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Capital Market Authority

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Presentation on theme: "Capital Market Authority"— Presentation transcript:

1 Capital Market Authority
Egypt Compliance Corporate and Regulatory : An Overview Dr. Khaled Seyam CMA Deputy Chairman

2 Presentation Outline Introduction.
Regulator, Regulation and Regulated Companies. Financial Institutions in Egypt. Rules Governing Financial Institutions in Egypt. CMA as a Capital Market Regulator in Egypt. Legal Framework. Judicial Rulings. Concluding Remarks.

3 Introduction Background… EGX : Among oldest exchanges in region
- Alexandria: established 1883, Cairo: 1903 - Ranked 5th in the world in 1940s However, capital markets languished post WW2 - Central planning and nationalization during 1950’s -60’s CMA: established in late 1970’s 1991: Start of economic reforms 1992: Capital Market Law 1994: Start of privatization

4 Introduction (Cont.) Macroeconomic Stabilization & Improved Performance: - Transition to unified flexible FX rate regime (Dec.2004) - Subsequent stabilization - Strengthened external position Structural Reforms: - Privatization - Financial Market Reform - Recent capital market reforms: e.g. automated trading, primary dealership, “One-stop Shop”

5 Regulator – Regulation and Regulated Companies
Regulation can be either friend or foe to the main operating company or companies. Company and regulator have a common interest in the success of the sector. The best basis for this is successful main operators are: competitive/profitable/innovative. However the regulator needs to enable effective competition to develop. Successful resolution of this tension depends on an effective working relationship.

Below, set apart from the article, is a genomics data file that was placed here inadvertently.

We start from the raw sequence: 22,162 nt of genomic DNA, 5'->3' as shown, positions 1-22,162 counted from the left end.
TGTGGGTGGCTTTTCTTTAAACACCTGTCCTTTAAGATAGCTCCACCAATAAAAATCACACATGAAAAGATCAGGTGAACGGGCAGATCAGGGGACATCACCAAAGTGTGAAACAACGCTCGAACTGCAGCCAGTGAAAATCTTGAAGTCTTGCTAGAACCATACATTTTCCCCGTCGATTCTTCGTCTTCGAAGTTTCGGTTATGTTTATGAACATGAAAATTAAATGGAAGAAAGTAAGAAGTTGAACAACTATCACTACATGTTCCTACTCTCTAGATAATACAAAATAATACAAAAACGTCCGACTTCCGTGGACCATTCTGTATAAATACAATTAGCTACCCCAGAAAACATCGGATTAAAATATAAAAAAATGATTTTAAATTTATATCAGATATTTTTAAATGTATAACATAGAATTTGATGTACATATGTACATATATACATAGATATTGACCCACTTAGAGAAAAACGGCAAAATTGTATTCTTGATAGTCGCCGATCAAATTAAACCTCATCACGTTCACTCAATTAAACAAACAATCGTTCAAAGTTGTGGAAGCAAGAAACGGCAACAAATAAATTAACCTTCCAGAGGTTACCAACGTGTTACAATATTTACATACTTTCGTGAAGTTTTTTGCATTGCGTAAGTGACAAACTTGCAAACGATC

6 Building an effective relationship between regulators and regulated companies
Main elements: - Active management (on both sides) - Practical arrangements, e.g. interconnection - Provision of full information - Arrangements to ensure compliance - Straightforward approach to enforcement

7 Regulator’s main goals
The main Regulator’s aim is to create successful circumstances for the financial sector: - efficient - profitable - good services - more valuable money - extended access to affordable services Regulated companies have similar goals This creates a strong shared interest, despite inevitable tensions.

8 Financial Institutions in Egypt
The Banking Sector The Banking Sector Mortgage Market The Insurance Sector The Capital Market

9 Rules Governing Financial Institutions in Egypt
1. 2. 3. 4. Bank Secrecy Protecting Consumers and Investors Transparency Accountability

10 Financial Regulators In Egypt
Before July 2009 From July 2009 - Central Bank of Egypt - Capital Market Authority The Insurance Supervisory Authority The Mortgage Finance New Authority was established by Law No. 10 of 2009 - Central Bank of Egypt

11 Why regulate capital markets?
Capital markets are large and important Financial stability is crucial to the well-being of a modern economy Investors may need protection from the risks posed by complex financial products Therefore… Regulator = Trust

12 CMA as a Market Regulator and Supervisor
About CMA: CMA Is a governmental body that establishes, monitors, reforms and enforces regulations In Egypt’s Capital markets. CMA’s goals: The Authority’s primary goals are to protect investors and to encourage the development of efficient, orderly, and well-regulated primary and secondary markets for securities. CMA’s Vision: CMA is seeking to develop Egyptian capital markets to be more efficient and competitive for attracting and directing both local and foreign savings for investment in Egypt. This approach is achieved through the application of international standards and practices in leading and emerging capital markets, and so that the Egyptian capital market becomes a pioneer on the regional level among the Middle East and the Arab countries.